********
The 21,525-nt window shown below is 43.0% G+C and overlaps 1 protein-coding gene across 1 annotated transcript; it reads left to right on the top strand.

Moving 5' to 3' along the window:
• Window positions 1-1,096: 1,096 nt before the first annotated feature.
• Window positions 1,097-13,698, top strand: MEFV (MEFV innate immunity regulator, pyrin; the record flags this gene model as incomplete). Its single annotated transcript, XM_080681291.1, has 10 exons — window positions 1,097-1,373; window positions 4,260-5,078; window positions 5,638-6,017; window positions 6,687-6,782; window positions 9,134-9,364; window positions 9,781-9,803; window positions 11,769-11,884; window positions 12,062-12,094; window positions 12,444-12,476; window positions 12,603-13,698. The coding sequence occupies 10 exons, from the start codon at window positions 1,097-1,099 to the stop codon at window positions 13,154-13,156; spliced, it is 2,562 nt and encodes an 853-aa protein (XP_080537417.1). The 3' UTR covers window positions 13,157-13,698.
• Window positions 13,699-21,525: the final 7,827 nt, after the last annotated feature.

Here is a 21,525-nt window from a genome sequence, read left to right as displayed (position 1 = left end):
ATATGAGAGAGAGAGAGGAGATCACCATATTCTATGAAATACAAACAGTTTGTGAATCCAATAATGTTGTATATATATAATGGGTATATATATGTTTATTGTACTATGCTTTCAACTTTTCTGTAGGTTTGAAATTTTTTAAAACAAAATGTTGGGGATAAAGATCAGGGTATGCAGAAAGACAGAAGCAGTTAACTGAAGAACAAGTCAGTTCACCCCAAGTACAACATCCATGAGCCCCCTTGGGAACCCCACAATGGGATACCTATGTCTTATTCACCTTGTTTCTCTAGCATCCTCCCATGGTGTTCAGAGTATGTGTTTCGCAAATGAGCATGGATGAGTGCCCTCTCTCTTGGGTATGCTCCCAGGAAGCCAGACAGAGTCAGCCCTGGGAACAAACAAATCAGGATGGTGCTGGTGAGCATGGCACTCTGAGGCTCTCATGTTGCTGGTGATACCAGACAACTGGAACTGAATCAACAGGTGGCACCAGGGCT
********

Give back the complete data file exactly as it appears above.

The 21,525-nt window shown below is 43.0% G+C and overlaps 1 protein-coding gene across 1 annotated transcript; it reads left to right on the top strand.

Moving 5' to 3' along the window:
• Window positions 1-1,096: 1,096 nt before the first annotated feature.
• Window positions 1,097-13,698, top strand: MEFV (MEFV innate immunity regulator, pyrin; the record flags this gene model as incomplete). Its single annotated transcript, XM_080681291.1, has 10 exons — window positions 1,097-1,373; window positions 4,260-5,078; window positions 5,638-6,017; window positions 6,687-6,782; window positions 9,134-9,364; window positions 9,781-9,803; window positions 11,769-11,884; window positions 12,062-12,094; window positions 12,444-12,476; window positions 12,603-13,698. The coding sequence occupies 10 exons, from the start codon at window positions 1,097-1,099 to the stop codon at window positions 13,154-13,156; spliced, it is 2,562 nt and encodes an 853-aa protein (XP_080537417.1). The 3' UTR covers window positions 13,157-13,698.
• Window positions 13,699-21,525: the final 7,827 nt, after the last annotated feature.

Here is a 21,525-nt window from a genome sequence, read left to right as displayed (position 1 = left end):
ATATGAGAGAGAGAGAGGAGATCACCATATTCTATGAAATACAAACAGTTTGTGAATCCAATAATGTTGTATATATATAATGGGTATATATATGTTTATTGTACTATGCTTTCAACTTTTCTGTAGGTTTGAAATTTTTTAAAACAAAATGTTGGGGATAAAGATCAGGGTATGCAGAAAGACAGAAGCAGTTAACTGAAGAACAAGTCAGTTCACCCCAAGTACAACATCCATGAGCCCCCTTGGGAACCCCACAATGGGATACCTATGTCTTATTCACCTTGTTTCTCTAGCATCCTCCCATGGTGTTCAGAGTATGTGTTTCGCAAATGAGCATGGATGAGTGCCCTCTCTCTTGGGTATGCTCCCAGGAAGCCAGACAGAGTCAGCCCTGGGAACAAACAAATCAGGATGGTGCTGGTGAGCATGGCACTCTGAGGCTCTCATGTTGCTGGTGATACCAGACAACTGGAACTGAATCAACAGGTGGCACCAGGGCT